So as the parent of such a child, you need to be present and connected with your feelings and sensations, rather than lost in thought. This will allow you to perceive what is going on with your child, and to respond instinctively through the connection you build up with them.

More rest and quiet time

Highly sensitive children also need more down time to rest between activities. In general it is not that they are anti-social, but they tend to enjoy their own company, and need solitary time every day because other people are so “loud” energetically and emotionally that they smother and squash them so they can’t feel themselves. Once their nervous systems get aroused they take longer to calm back down to a comfortable state, and they are also more affected by eg. A visit to the swings, or a friend coming to play. They take longer to recover and come back to themselves. Similarly, if you give them strong or sugary foods, they may react more than a less sensitive child. This doesn’t mean they need to be sheltered from life, but rather shown more tolerance in handling their experience, and space to work out what they need for themselves without interference.

Above all they need to be taken seriously. When a boy says he wants to play football for 5 minutes in the garage, then he really does want that, and out in the patio is not the same. A sensitive child will feel denial of his wishes as an extreme hurt and rejection of his self, whereas a more robust child might be able to brush it off.

Relating to sensitive children effectively

Parents of sensitive children need to be careful not to dominate them with their own emotions, and to leave plenty of space and time in conversations for these children to form their own opinions and responses. This can be agonisingly slow and frustrating, especially when there are other children in the family who are not like this. However if you don’t make these allowances you give the child the message that they should be different. Not only does this destroy their self-worth, but it is an impossible demand on their nervous system, which can only process things at the speed and volume that it does, and it can create physiological problems, nervous system distrubances and eventually extreme trauma.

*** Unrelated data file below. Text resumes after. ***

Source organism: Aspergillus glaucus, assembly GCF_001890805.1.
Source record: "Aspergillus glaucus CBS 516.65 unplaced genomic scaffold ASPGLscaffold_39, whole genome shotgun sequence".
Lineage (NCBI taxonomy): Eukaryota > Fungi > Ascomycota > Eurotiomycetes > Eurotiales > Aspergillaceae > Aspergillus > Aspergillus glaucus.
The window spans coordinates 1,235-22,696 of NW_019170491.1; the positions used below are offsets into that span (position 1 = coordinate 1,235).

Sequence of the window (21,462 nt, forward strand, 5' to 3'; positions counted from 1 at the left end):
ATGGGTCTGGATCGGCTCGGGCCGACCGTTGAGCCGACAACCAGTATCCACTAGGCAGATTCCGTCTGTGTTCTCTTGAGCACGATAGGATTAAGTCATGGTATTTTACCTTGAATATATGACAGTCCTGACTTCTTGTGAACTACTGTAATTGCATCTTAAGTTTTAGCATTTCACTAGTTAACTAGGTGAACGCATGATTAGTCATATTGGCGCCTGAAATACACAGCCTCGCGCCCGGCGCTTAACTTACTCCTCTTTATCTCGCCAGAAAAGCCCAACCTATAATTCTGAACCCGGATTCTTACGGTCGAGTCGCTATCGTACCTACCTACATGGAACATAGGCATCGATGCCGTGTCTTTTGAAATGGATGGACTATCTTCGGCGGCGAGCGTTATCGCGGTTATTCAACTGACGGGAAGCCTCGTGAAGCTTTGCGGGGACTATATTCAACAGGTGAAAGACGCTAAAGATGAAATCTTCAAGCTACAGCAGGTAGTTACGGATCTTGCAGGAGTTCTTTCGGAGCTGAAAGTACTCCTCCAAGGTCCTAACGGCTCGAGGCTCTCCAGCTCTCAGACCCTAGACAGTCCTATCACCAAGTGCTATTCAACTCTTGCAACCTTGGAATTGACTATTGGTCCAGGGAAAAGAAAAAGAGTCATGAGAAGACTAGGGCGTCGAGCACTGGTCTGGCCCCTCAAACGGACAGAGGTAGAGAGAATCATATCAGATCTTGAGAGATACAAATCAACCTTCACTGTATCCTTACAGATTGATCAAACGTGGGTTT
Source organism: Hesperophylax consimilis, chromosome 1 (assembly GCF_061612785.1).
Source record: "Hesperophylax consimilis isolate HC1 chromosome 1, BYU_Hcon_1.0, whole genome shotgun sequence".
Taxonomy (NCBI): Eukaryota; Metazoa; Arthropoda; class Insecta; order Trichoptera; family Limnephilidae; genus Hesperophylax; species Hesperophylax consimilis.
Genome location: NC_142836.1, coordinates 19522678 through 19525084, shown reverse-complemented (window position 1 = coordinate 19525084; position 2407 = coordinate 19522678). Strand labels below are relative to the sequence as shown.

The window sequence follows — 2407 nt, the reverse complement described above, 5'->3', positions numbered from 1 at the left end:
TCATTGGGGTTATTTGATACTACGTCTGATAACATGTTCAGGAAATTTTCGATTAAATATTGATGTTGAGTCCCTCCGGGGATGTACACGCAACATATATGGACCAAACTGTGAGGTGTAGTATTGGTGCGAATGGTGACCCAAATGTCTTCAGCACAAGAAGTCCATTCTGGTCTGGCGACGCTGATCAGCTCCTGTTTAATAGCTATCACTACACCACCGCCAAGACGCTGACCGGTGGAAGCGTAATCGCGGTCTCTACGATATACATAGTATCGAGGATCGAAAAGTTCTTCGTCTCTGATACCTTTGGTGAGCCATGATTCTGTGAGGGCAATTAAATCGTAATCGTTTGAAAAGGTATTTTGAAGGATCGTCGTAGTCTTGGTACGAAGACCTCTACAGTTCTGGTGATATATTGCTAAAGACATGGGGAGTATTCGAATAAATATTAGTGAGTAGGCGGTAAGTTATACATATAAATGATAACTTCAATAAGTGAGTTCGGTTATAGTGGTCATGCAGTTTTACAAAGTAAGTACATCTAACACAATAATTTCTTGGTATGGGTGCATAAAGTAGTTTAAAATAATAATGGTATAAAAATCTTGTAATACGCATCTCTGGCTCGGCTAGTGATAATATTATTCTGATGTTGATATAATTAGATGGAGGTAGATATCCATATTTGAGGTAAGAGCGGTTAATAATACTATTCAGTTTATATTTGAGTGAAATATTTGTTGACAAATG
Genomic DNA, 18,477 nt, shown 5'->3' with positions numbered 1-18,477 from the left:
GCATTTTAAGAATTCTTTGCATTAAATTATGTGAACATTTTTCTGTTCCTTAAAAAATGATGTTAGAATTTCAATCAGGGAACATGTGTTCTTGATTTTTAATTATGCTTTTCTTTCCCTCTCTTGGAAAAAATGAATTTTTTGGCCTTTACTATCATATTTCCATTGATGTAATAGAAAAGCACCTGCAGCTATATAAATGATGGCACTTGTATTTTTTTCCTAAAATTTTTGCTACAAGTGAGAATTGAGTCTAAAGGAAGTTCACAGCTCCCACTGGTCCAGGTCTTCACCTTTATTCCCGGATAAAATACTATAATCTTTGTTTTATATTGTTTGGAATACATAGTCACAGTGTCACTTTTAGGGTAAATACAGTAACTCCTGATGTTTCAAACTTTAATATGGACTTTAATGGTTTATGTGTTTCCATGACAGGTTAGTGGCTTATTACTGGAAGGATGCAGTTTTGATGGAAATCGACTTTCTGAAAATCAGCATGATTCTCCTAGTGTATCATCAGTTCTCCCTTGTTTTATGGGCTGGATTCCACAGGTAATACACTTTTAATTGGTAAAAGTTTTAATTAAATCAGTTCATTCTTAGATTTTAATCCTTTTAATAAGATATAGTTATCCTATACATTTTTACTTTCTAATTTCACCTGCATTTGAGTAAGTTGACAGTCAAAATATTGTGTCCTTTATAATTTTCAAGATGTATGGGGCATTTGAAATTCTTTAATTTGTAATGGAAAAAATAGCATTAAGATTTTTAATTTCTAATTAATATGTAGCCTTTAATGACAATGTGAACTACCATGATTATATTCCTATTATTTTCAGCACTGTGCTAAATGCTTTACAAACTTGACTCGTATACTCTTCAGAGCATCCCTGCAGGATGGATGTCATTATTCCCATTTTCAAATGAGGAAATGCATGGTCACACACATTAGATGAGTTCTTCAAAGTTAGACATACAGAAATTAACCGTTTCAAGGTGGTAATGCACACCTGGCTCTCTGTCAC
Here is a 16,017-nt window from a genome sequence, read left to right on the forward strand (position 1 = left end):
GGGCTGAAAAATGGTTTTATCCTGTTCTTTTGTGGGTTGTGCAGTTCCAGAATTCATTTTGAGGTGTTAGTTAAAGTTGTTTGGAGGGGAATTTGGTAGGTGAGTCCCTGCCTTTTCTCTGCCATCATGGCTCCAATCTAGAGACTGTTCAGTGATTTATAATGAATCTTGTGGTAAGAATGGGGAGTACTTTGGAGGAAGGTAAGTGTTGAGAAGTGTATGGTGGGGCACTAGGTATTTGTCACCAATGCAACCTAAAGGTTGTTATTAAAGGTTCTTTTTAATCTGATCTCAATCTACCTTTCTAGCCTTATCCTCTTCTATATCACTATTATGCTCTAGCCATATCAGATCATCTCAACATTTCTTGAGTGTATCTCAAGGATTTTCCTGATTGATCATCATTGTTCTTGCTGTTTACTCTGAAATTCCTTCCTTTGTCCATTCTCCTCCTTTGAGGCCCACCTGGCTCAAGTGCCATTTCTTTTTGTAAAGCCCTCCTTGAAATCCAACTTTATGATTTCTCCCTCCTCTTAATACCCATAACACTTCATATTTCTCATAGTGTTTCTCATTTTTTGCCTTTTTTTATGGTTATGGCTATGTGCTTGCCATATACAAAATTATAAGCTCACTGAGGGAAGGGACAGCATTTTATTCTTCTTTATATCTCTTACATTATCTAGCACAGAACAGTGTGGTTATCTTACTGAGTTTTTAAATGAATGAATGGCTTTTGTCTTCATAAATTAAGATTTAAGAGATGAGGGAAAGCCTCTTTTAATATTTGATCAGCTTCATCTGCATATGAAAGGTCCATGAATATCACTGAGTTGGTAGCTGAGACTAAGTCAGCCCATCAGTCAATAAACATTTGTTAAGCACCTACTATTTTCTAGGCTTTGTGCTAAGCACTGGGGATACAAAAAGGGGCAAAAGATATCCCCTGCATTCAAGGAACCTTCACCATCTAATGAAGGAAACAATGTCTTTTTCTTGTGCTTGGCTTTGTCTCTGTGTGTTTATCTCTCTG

What does not dominating your children mean in practice? In practical terms it means asking questions without expecting a particular answer. It means listening openly without thinking, and experiencing the answers without reacting. It means not forcing them to do what you want, but letting them be and negotiating a course of action. In energetic terms it means speaking only after you can feel your feet, are calm and with yourself, and to check that you can feel yourself, and feel the child when you communicate. If you take the time to sense yourself, you will feel where the edge of your being or energy meets your child, and whether you are meeting them at the right distance and intensity to make them feel comfortable and able to respond. If this is something that is unfamiliar to you or you would like to know more, you can take the transformational parenting course by skype or in person, and learn the details of how to increase your awareness and ability to relate empathetically to your children.

via Craniosacral therapy & sensitivity.